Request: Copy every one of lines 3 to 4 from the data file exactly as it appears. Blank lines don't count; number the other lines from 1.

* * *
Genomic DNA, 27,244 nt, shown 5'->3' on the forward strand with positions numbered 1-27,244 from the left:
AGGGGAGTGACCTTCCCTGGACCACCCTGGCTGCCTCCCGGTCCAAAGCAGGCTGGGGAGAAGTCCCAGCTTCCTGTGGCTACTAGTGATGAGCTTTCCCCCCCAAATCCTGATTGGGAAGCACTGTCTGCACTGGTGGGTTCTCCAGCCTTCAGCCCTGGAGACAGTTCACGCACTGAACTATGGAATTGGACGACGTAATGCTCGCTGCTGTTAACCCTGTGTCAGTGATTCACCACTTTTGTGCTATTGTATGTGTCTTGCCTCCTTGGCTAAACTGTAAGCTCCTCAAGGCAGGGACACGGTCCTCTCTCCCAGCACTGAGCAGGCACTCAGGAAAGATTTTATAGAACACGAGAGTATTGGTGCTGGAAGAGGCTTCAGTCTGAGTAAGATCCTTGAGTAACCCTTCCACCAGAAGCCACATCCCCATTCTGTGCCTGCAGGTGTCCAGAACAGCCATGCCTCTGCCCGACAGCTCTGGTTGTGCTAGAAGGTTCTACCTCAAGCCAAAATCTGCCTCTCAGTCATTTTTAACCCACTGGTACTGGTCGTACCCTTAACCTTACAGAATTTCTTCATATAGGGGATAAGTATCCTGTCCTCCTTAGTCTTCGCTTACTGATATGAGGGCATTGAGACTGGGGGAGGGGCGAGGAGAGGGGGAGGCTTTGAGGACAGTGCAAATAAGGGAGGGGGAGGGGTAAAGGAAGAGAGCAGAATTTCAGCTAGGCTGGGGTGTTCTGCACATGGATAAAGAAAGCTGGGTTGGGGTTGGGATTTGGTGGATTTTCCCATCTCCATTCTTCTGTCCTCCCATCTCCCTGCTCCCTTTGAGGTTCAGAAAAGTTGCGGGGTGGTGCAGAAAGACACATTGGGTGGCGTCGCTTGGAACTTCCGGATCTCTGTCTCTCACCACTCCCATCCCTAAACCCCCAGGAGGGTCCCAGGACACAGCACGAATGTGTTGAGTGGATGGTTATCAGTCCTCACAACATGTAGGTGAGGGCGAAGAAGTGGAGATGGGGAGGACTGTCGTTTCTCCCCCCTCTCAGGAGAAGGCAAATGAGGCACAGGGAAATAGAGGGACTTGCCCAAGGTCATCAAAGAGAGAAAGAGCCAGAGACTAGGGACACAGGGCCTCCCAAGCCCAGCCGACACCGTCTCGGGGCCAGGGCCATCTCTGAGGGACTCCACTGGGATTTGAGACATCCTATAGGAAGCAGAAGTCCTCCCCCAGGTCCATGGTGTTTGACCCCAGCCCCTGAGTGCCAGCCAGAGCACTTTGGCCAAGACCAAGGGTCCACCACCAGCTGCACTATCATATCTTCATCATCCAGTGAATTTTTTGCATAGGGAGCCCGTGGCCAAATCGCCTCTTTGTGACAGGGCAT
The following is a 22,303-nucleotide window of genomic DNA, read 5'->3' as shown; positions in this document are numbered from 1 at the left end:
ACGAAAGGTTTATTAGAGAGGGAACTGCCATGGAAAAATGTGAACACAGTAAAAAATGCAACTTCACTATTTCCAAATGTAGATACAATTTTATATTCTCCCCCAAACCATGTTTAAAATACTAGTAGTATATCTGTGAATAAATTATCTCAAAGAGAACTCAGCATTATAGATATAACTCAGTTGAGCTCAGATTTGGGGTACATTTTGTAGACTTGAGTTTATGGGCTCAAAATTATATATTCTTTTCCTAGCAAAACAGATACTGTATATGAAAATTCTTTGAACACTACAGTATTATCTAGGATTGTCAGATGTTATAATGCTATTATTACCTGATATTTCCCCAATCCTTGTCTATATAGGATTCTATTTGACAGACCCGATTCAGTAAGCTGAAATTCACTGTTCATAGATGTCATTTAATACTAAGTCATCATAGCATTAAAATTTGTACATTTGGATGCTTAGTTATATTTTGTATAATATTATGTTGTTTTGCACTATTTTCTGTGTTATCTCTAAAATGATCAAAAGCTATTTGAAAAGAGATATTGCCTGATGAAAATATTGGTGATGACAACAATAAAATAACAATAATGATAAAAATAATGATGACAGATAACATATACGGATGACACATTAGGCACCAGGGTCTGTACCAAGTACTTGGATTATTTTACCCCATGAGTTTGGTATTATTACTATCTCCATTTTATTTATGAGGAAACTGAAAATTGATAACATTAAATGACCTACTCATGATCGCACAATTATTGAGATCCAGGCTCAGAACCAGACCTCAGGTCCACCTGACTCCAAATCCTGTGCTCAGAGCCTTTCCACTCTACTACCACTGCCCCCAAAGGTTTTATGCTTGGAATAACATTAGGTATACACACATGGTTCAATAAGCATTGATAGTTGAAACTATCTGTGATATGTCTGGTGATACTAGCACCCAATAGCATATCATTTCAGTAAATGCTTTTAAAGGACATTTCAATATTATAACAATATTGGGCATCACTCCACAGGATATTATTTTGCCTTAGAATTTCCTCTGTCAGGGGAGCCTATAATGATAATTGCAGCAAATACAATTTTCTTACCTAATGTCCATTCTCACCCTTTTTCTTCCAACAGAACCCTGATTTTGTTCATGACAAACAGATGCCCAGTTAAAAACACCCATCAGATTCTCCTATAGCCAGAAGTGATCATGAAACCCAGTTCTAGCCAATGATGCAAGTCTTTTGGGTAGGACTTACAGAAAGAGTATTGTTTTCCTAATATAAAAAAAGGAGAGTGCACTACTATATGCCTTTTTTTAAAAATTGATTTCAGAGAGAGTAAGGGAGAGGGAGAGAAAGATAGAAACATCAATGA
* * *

The following is a 22,303-nucleotide window of genomic DNA, read 5'->3' as shown; positions in this document are numbered from 1 at the left end:
ACGAAAGGTTTATTAGAGAGGGAACTGCCATGGAAAAATGTGAACACAGTAAAAAATGCAACTTCACTATTTCCAAATGTAGATACAATTTTATATTCTCCCCCAAACCATGTTTAAAATACTAGTAGTATATCTGTGAATAAATTATCTCAAAGAGAACTCAGCATTATAGATATAACTCAGTTGAGCTCAGATTTGGGGTACATTTTGTAGACTTGAGTTTATGGGCTCAAAATTATATATTCTTTTCCTAGCAAAACAGATACTGTATATGAAAATTCTTTGAACACTACAGTATTATCTAGGATTGTCAGATGTTATAATGCTATTATTACCTGATATTTCCCCAATCCTTGTCTATATAGGATTCTATTTGACAGACCCGATTCAGTAAGCTGAAATTCACTGTTCATAGATGTCATTTAATACTAAGTCATCATAGCATTAAAATTTGTACATTTGGATGCTTAGTTATATTTTGTATAATATTATGTTGTTTTGCACTATTTTCTGTGTTATCTCTAAAATGATCAAAAGCTATTTGAAAAGAGATATTGCCTGATGAAAATATTGGTGATGACAACAATAAAATAACAATAATGATAAAAATAATGATGACAGATAACATATACGGATGACACATTAGGCACCAGGGTCTGTACCAAGTACTTGGATTATTTTACCCCATGAGTTTGGTATTATTACTATCTCCATTTTATTTATGAGGAAACTGAAAATTGATAACATTAAATGACCTACTCATGATCGCACAATTATTGAGATCCAGGCTCAGAACCAGACCTCAGGTCCACCTGACTCCAAATCCTGTGCTCAGAGCCTTTCCACTCTACTACCACTGCCCCCAAAGGTTTTATGCTTGGAATAACATTAGGTATACACACATGGTTCAATAAGCATTGATAGTTGAAACTATCTGTGATATGTCTGGTGATACTAGCACCCAATAGCATATCATTTCAGTAAATGCTTTTAAAGGACATTTCAATATTATAACAATATTGGGCATCACTCCACAGGATATTATTTTGCCTTAGAATTTCCTCTGTCAGGGGAGCCTATAATGATAATTGCAGCAAATACAATTTTCTTACCTAATGTCCATTCTCACCCTTTTTCTTCCAACAGAACCCTGATTTTGTTCATGACAAACAGATGCCCAGTTAAAAACACCCATCAGATTCTCCTATAGCCAGAAGTGATCATGAAACCCAGTTCTAGCCAATGATGCAAGTCTTTTGGGTAGGACTTACAGAAAGAGTATTGTTTTCCTAATATAAAAAAAGGAGAGTGCACTACTATATGCCTTTTTTTAAAAATTGATTTCAGAGAGAGTAAGGGAGAGGGAGAGAAAGATAGAAACATCAATGA